Courtesy of Others ~
Brynhild´s Hel Ride
After Brynhild’s death two pyres were raised, one for Sigurd, who was burned
and Brynhild after.
She was in a wagon decked with rich fabric, so it was said
that Brynhild rode the wagon to Hel,
and passed the place where a giantess
The giantess spoke:
1. Here you may not make your path,
Through my garth, girt with stone.
Better it were to work the loom,
Than chasing after another’s man.
2. Why this visit from Valland come,
Here to my house, whorish woman?
Gold-goddess, to give the truth,
Hands you’ve bathed in blood of men.
3. Blame not me, bride of stone,
Though once I led a warrior’s life.
Better than yours my birth will seem
To men, if they our measure take.
The Giantess spoke:
4. You, Brynhild, Budli’s daughter,
Woman born to worst of fates,
Grief you’ve brought to Giuki’s sons,
Laying waste their lofty house.
5. I in my wagon, wiser than you,
Will tell you, fool, if truth you’ll hear,
How Giuki’s heirs through guile left me
Love-barren, breaker of oaths.
6. The worthy king our feather-cloaks took
From sisters eight under an oak.
Twelve I was, if you wish to know,
When oaths I yielded the youthful king.
7. ‘Hild under helm’ in Hlymdale was
The name that I was known by then.
8. Then after that the aged Goth,
Hjalm-Gunnar to Hel I sent,
And Auda’s brother the battle gave.
Odin for that was angry with me.
9. Hemmed me with shields in Hero’s Grove,
Red ones and white, rims o’erlapped,
And bade that none should break my sleep,
But he that nothing knew of fear.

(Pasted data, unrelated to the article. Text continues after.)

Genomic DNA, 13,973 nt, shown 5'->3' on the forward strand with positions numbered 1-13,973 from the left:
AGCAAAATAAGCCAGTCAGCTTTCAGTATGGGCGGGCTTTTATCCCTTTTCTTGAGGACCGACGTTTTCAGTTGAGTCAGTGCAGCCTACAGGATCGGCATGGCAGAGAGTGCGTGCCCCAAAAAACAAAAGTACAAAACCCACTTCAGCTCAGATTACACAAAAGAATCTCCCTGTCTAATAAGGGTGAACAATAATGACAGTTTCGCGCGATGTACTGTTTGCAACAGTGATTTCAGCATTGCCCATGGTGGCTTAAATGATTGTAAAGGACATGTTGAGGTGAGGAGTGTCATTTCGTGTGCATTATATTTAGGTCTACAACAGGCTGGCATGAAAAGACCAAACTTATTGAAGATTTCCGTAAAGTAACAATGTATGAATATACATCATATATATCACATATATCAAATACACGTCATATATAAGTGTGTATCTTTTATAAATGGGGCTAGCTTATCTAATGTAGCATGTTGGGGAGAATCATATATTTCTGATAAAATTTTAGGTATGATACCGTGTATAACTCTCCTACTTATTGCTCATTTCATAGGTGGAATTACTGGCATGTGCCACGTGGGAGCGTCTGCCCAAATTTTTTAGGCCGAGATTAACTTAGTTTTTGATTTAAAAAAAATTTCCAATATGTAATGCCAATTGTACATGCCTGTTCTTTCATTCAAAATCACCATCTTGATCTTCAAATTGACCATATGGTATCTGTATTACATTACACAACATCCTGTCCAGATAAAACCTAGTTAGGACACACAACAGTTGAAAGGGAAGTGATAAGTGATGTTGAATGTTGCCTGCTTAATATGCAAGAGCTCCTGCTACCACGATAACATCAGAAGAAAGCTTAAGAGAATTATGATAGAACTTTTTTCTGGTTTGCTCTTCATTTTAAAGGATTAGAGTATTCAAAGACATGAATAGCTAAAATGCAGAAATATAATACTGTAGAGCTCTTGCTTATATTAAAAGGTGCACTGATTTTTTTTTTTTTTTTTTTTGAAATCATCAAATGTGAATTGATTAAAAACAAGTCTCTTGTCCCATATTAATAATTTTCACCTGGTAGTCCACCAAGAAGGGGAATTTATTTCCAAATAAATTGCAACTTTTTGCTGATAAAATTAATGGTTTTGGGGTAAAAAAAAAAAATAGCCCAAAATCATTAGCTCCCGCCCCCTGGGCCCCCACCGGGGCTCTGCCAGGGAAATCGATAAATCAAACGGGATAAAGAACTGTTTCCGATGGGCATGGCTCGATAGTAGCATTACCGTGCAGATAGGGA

10. Then circled my hall, southward facing,
With branches’ bane blazing high,
Decreeing that none should cross but he,
Who fetched the gold from Fafnir’s bed.
11. The gold-giver on Grani came
To my foster-father’s folk-hall then.
And he of all the host around,
The viking Dane, most valiant seemed.
12. Happy, we slept in a single bed,
As though he’d been my brother born,
Eight full nights, and never once
Either a hand on the other lay.
13. Yet Gudrun charged, Giuki’s daughter,
That I had slept in Sigurd’s arms.
Secrets I learned, I’d sooner forget,
That I’d been tricked to take a mate.
14. To sorrows that last too long to bear,
Women and men in the world are born.
But we two now shall never part,
Sigurd and I. Giantess, Sink!
Poetic form: Fornyrðislag (Old Meter)
Jack´s site, including
medieval rune poems and
rune poems by various authors.
Ship of Fools - Jack Hart´s Poetry Magazine.
Image: Jenny Nyström (1854-1946),
A scene from "Helreið Brynhildar", from Fredrik Sander's 1893 edition
of the Poetic Edda.
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